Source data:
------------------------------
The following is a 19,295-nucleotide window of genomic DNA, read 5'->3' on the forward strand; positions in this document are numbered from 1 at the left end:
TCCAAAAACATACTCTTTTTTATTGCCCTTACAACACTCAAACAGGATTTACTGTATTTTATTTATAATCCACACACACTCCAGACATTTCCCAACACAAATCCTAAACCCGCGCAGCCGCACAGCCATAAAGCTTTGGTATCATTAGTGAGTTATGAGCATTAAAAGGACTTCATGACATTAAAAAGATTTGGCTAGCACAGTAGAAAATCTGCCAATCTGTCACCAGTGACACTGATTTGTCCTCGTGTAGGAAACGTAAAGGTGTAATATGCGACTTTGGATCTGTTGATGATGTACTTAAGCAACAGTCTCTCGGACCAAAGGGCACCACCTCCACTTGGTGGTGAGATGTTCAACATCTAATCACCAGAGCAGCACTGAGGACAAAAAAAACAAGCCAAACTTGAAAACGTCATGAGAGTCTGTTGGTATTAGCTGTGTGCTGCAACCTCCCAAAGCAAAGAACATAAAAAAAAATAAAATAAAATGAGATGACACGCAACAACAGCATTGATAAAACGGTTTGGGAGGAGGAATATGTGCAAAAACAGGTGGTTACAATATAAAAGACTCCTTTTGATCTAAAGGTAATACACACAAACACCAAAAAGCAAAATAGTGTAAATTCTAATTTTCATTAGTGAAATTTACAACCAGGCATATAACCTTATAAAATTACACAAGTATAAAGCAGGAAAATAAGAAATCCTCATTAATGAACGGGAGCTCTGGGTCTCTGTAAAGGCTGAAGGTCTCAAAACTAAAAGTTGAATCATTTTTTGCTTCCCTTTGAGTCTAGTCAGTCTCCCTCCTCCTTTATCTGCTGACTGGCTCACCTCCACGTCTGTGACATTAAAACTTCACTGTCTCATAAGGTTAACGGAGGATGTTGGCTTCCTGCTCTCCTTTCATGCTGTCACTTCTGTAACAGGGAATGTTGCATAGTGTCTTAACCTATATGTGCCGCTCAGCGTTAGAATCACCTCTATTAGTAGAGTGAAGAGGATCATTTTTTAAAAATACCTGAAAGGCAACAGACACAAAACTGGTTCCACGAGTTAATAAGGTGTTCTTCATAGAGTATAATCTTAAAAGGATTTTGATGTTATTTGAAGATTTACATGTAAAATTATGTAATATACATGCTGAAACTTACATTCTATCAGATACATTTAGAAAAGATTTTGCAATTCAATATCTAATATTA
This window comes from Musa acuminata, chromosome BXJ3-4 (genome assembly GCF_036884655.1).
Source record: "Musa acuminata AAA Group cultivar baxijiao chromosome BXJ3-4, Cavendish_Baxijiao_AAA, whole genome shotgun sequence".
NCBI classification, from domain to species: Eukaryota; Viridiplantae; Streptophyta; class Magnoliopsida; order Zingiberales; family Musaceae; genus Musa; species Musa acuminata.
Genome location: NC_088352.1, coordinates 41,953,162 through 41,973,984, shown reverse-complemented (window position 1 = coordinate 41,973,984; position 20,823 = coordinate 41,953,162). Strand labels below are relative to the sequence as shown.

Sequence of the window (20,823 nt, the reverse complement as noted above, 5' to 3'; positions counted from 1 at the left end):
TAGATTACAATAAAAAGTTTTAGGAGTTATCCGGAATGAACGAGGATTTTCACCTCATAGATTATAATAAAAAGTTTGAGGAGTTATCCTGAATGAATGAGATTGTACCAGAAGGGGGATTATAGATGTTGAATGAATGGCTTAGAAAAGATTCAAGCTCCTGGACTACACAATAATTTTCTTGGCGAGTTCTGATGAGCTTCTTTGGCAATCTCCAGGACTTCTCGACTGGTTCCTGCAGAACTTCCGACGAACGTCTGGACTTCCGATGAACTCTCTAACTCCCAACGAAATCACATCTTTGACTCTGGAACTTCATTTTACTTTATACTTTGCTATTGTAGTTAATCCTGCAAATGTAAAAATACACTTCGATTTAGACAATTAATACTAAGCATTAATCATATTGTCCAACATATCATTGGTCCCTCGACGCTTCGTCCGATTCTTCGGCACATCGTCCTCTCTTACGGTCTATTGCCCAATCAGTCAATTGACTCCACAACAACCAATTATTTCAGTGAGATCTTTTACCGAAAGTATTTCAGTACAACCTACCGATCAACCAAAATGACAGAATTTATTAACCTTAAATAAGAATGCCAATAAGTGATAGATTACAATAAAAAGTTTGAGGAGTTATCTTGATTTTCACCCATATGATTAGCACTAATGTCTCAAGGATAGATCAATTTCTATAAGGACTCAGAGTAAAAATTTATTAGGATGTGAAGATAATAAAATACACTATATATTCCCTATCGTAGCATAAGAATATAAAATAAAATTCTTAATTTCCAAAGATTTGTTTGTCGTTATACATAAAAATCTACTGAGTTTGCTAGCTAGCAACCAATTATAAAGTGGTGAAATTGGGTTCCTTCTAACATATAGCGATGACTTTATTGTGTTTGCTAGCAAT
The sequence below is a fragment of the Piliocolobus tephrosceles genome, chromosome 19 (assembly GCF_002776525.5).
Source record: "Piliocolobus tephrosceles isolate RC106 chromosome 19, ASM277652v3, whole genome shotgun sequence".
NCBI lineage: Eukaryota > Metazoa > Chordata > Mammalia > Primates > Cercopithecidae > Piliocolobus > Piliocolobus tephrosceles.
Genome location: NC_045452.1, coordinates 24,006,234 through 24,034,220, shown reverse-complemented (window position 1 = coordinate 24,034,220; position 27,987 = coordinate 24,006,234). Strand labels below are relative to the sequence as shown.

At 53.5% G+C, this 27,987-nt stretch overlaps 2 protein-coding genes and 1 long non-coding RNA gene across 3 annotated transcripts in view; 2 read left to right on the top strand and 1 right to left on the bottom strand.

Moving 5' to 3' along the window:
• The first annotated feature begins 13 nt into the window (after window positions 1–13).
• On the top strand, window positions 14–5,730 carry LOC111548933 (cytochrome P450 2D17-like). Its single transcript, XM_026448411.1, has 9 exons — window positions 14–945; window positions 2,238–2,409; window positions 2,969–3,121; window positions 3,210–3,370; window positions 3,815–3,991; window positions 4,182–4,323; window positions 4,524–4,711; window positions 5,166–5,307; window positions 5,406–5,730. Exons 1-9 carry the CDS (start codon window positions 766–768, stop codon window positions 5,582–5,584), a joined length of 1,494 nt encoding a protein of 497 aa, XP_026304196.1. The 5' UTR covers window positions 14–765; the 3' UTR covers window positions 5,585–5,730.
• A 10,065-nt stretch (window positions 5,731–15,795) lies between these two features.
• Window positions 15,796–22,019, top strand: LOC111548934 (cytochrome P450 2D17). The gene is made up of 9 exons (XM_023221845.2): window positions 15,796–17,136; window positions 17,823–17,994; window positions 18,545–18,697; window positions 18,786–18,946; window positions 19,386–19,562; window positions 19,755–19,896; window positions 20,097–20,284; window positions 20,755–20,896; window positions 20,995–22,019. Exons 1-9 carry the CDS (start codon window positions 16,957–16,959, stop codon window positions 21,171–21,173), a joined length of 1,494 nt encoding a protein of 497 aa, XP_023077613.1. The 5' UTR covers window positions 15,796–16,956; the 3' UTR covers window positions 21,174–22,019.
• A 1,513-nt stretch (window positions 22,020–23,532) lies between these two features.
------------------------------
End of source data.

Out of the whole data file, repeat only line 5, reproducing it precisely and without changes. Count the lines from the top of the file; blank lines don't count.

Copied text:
NCBI classification, from domain to species: Eukaryota; Viridiplantae; Streptophyta; class Magnoliopsida; order Zingiberales; family Musaceae; genus Musa; species Musa acuminata.